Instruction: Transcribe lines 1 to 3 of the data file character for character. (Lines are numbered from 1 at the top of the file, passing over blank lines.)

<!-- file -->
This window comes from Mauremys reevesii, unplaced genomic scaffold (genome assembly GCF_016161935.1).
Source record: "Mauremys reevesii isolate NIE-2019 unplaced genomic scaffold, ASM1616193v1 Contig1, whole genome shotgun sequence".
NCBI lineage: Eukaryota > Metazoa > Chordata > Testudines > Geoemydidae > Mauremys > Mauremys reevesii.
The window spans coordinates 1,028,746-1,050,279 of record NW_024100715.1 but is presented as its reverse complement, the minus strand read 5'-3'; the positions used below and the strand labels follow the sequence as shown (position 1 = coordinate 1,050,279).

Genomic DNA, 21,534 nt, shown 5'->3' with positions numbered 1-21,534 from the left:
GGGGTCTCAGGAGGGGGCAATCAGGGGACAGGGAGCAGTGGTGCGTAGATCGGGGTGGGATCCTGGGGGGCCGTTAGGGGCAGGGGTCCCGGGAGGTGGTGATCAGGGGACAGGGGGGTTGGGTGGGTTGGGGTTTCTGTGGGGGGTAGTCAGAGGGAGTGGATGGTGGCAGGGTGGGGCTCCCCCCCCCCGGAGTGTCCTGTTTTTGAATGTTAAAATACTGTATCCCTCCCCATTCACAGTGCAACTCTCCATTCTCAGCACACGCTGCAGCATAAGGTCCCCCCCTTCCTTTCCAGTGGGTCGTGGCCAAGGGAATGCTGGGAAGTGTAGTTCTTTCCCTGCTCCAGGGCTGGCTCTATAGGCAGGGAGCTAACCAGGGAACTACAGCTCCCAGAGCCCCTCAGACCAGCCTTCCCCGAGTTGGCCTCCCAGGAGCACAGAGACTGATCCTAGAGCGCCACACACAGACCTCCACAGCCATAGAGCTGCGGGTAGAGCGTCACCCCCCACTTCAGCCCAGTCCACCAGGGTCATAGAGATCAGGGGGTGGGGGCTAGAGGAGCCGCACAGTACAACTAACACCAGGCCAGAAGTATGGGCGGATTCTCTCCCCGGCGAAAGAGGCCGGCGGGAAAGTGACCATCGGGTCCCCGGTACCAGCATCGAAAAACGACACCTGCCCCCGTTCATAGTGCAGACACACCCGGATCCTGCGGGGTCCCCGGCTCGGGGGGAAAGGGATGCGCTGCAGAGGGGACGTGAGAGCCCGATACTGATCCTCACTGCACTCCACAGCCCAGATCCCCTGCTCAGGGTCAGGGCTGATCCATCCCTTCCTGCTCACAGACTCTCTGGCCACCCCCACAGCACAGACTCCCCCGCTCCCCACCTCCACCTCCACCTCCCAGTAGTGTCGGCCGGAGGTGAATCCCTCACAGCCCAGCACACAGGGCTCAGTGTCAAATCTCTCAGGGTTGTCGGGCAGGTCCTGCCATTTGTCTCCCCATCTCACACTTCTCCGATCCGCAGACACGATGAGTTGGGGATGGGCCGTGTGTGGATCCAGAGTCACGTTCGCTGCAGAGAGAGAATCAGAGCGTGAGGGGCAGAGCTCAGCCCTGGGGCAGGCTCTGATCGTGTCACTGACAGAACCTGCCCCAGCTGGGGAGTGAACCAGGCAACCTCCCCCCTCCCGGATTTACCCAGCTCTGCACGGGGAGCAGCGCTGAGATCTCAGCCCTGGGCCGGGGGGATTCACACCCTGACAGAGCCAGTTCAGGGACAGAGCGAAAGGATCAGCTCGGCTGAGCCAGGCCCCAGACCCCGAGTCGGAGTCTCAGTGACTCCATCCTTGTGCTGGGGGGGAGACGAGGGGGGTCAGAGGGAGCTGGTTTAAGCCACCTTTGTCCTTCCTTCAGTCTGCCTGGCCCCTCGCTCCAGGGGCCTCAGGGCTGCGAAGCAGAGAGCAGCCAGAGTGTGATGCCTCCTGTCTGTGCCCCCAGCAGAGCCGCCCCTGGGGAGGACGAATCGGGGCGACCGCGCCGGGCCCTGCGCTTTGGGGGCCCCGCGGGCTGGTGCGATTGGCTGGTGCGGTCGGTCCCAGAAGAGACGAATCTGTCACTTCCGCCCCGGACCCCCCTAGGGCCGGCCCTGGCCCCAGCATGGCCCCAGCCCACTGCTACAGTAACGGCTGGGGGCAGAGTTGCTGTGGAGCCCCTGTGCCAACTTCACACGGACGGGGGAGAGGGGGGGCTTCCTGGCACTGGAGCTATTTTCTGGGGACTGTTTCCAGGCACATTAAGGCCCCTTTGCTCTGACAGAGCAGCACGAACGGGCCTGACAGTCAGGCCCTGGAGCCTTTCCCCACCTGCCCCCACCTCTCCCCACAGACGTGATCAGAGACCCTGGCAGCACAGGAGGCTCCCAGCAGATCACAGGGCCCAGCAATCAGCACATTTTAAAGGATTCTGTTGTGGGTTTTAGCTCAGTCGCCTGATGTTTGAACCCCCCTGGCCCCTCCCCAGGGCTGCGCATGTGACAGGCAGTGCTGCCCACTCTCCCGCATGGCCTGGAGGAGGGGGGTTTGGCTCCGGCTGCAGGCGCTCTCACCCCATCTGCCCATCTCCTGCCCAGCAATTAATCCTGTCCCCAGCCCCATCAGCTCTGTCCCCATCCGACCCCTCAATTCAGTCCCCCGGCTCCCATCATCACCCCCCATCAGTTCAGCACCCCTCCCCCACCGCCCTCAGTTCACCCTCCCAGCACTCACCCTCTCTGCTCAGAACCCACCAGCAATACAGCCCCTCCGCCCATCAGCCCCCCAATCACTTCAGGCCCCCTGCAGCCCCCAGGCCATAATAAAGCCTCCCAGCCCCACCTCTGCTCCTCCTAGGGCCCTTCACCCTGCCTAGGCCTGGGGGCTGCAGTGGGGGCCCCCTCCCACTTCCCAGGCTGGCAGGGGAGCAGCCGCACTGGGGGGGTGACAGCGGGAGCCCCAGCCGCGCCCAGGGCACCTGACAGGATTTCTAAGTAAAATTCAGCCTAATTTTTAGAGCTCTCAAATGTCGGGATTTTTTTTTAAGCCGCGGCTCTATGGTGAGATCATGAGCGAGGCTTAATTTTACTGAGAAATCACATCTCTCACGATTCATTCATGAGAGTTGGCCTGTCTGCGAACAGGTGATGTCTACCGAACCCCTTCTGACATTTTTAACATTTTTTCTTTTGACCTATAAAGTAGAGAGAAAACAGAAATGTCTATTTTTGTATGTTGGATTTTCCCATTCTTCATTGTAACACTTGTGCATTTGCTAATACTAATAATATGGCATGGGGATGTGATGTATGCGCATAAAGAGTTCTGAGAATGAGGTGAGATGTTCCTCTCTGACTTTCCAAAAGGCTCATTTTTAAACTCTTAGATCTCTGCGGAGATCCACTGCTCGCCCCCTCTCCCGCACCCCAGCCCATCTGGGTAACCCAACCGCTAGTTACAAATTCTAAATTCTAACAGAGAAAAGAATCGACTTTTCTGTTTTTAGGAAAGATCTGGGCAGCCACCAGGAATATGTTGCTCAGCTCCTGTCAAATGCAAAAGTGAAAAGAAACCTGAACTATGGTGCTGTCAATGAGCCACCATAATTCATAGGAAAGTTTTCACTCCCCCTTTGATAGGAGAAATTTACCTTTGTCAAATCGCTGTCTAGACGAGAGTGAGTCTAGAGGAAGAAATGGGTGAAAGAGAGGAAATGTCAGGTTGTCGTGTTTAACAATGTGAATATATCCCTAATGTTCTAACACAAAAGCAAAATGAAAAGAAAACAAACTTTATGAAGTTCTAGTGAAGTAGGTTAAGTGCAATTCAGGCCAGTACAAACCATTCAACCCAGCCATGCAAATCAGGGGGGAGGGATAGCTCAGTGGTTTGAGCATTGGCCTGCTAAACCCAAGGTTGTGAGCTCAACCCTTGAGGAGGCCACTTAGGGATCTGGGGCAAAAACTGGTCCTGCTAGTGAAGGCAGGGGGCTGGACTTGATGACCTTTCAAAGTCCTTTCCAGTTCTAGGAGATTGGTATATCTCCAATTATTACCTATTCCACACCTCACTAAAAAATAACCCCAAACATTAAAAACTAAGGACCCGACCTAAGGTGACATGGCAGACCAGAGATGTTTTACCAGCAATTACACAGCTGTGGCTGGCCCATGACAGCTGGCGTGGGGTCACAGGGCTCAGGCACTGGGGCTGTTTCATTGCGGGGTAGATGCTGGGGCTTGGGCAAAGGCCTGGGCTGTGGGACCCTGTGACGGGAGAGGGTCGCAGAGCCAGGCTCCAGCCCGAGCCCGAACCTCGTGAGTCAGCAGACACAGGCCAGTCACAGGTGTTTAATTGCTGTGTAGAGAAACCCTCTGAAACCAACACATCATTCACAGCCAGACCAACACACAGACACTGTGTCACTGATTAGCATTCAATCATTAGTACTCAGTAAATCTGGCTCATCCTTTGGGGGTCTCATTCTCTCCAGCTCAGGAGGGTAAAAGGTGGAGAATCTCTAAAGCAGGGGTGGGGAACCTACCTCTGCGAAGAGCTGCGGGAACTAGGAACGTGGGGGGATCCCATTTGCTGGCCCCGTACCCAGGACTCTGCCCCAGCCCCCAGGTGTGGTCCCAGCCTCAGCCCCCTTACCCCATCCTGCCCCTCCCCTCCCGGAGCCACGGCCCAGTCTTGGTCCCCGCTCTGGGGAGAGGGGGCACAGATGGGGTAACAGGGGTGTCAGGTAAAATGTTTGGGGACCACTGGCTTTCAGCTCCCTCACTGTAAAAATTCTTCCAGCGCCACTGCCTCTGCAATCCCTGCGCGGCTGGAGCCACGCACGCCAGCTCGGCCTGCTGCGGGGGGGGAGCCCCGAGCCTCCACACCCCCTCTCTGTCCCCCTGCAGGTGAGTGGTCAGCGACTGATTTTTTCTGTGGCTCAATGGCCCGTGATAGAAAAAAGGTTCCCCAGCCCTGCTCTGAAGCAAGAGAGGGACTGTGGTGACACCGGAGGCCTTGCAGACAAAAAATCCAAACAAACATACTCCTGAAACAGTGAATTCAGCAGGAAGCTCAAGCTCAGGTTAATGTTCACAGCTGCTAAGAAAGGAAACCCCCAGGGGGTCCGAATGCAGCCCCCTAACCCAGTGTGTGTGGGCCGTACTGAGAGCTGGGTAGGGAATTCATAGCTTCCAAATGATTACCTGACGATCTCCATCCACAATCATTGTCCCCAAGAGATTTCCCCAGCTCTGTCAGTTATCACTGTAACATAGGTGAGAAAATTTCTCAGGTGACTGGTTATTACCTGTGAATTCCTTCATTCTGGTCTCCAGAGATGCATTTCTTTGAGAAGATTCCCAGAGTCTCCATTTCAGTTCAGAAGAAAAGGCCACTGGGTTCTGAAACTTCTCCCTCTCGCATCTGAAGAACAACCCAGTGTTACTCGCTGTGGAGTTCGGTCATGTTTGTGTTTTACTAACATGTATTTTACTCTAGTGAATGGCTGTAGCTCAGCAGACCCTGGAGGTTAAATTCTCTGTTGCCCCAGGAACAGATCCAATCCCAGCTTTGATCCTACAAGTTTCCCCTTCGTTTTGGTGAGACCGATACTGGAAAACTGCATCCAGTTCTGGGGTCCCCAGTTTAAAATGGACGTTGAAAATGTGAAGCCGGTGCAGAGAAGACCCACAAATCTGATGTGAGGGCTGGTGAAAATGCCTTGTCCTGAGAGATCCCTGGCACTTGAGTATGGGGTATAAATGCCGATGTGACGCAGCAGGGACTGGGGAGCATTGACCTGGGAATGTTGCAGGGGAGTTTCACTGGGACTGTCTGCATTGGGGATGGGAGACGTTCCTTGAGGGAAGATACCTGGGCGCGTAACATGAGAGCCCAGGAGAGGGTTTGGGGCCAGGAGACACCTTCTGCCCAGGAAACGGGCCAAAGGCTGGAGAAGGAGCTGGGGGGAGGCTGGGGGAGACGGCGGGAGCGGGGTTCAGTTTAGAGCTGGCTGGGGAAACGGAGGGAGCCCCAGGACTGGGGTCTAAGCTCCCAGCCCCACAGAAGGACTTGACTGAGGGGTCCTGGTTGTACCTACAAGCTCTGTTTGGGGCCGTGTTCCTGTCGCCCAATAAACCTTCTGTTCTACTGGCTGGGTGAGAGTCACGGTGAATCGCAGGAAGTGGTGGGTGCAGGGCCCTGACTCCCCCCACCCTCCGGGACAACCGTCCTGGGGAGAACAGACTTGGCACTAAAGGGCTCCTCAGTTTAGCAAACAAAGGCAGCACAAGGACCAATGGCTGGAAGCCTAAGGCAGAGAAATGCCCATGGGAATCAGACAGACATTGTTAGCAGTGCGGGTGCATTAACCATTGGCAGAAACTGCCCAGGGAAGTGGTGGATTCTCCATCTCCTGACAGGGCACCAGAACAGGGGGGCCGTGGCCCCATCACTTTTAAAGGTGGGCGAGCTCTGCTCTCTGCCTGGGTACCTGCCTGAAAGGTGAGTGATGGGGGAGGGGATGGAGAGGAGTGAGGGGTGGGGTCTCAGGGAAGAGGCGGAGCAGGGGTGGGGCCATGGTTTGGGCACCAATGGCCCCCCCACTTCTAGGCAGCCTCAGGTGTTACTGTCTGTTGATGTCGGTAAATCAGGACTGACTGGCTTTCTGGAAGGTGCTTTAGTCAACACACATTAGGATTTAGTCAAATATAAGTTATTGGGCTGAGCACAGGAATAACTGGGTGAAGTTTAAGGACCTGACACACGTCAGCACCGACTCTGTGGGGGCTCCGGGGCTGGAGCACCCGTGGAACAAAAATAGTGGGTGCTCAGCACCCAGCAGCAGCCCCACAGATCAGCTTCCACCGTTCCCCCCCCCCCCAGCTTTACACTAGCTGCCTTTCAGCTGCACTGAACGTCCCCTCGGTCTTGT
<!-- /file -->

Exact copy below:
This window comes from Mauremys reevesii, unplaced genomic scaffold (genome assembly GCF_016161935.1).
Source record: "Mauremys reevesii isolate NIE-2019 unplaced genomic scaffold, ASM1616193v1 Contig1, whole genome shotgun sequence".
NCBI lineage: Eukaryota > Metazoa > Chordata > Testudines > Geoemydidae > Mauremys > Mauremys reevesii.